Next I will add some window treatments and shelves on the wall over my desk.

Gone knitting.

It’s a Wonderful Life!

The View From Our Woodshed

The View From Our Woodshed

By now I hope you’ve realized (because I hope I’ve told you) that we’ve moved from Florida to Maine. We have torn down our beloved “camp” here to make way for a new house that honors the history and the old house but will afford us the luxury of living here full time … with heat!

When we arrived here in late April, I went to my regular Wednesday night knitting group and was asked to fill in while two of the “girls” who work there were off babysitting for their new grandchildren in June and July. So, I’ve been working 2 or 3 days a week at my LYS, the Yardgoods Center in Waterville.

The Pattern

The Pattern

I’ve been knitting there for eight summers and now that I’m a local, I’m working there. And I’ve been having a blast! “Like” Yardgoods- Yarns on Facebook and you’ll see why! Better yet, plan a visit to Maine, stay in the area and come visit me at work. We’re having a wonderful July Yarn Sale (until August 22) and all regular-price hand-knitting yarn is 20% off. I came home Friday with a full bag and a couple of balls of yarn for a Christmas gift for my nieces. More on that later.

 

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N, the boyfriend, proposed to me a few weeks ago and then, because his daughter insisted, he went to Walmart to buy me a ring. My real ring is being made in Portland and won’t be ready to wear until mid-August so this one is an adorable fill-in for the time being. And the sentiment is adorable. We are not even thinking about a wedding until our house is finished and we’re all moved in. We hope to be all moved in before the first snow!

I’ve been sewing with my buddy, Beverly, and have taken a quilting class in Bangor that was really fun. It was a flag throw quilt that I had hoped to complete before July 4th. Seeing as today is July 5th, I’ve failed miserably but I will be taking my machine out today to repair two head-lights for N and I’ll get some sewing in, too. I also am making a Christmas quilt which I’d love to have done before this Christmas. I’m told it’s a quick project. I guess I’m not spending “enough” time focused on sewing … but I have to make some progress before my wallet class on July 18 and then a beginning quilting series of classes in November.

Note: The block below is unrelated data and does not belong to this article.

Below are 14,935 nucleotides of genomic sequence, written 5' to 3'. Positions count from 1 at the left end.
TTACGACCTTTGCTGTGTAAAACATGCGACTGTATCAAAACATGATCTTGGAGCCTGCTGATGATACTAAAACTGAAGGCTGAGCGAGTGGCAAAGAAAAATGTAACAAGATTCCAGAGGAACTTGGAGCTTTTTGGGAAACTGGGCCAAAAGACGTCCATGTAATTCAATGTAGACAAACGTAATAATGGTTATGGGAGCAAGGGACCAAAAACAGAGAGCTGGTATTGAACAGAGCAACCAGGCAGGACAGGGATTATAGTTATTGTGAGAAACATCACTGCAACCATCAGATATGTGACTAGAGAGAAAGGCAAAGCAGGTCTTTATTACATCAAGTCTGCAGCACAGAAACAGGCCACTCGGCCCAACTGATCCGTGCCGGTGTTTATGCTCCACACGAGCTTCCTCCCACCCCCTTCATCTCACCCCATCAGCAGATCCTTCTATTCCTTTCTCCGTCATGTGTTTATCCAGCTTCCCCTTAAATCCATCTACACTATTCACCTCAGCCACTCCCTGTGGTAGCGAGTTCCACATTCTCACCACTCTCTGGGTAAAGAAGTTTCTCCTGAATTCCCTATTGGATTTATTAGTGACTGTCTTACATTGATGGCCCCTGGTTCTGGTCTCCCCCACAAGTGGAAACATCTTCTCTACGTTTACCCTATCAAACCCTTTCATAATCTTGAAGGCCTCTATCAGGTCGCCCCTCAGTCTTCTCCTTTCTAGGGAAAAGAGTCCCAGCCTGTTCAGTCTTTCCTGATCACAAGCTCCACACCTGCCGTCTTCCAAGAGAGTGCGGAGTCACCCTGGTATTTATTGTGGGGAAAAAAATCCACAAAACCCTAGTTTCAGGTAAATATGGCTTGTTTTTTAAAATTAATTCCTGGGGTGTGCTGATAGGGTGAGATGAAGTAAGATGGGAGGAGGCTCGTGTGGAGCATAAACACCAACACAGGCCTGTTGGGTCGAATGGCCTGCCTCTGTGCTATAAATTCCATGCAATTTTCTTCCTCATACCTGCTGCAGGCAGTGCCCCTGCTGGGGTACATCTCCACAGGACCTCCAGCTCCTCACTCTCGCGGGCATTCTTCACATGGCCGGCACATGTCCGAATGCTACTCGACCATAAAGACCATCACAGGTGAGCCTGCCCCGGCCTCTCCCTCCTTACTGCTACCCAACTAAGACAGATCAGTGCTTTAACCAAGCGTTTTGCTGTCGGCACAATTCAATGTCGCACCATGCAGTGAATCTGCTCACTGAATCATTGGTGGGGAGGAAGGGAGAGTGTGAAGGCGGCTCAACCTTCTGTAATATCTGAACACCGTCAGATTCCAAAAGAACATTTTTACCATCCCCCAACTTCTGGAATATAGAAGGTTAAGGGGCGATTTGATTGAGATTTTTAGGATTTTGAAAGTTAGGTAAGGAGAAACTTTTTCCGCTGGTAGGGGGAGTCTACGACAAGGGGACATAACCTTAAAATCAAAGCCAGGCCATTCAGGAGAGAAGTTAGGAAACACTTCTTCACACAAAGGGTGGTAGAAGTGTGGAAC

I have plans to be at a class in Maine in November!!! We get to live here!!!

Driftwood Sweater … the green's a sleeve

Driftwood Sweater … the green’s a sleeve

I have been knitting, too. Lots of projects on the needles and not too much progress on any one project. But it’s all good … my Driftwood sweater is getting closer and closer. This yarn has been in my stash for years and I’m finally making a sweater that I think I’ll like. I’m knitting away on it in the oddest order. Shoulders, body, sleeve 1 to the cuff, body … you get my drift? I am a bit worried that I won’t have enough yarn to complete the sweater so I’m spit-joining the yarn so I can use every inch.

I bought a skein of Reggia Arne & Carlos sock yarn and I’ve cast on and completed most of the first sock’s cuff. I love that the self-patterning yarn that makes me look like a competent fair isle knitter when I’m not really. One more pair to add to my sock drawer.

IMG_4915I have a Shadow Shawl in process with some beautiful Manos del Uruguay Serena. Super simple pattern and wonderfully soft yarn. I will get a lot of wear out of this shawl up here in the fall. I originally started this shawl with the other colorway as the primary color and there was a time or two when I couldn’t count to four … so I frogged it and started again and changed my colorway order so that the “plainer” colorway was the primary color. I like it in its second iteration better and the ridge in the pattern stands out and the colors of the second (CC) colorway are sitting back and will get the attention when the shawl is finished and blocked.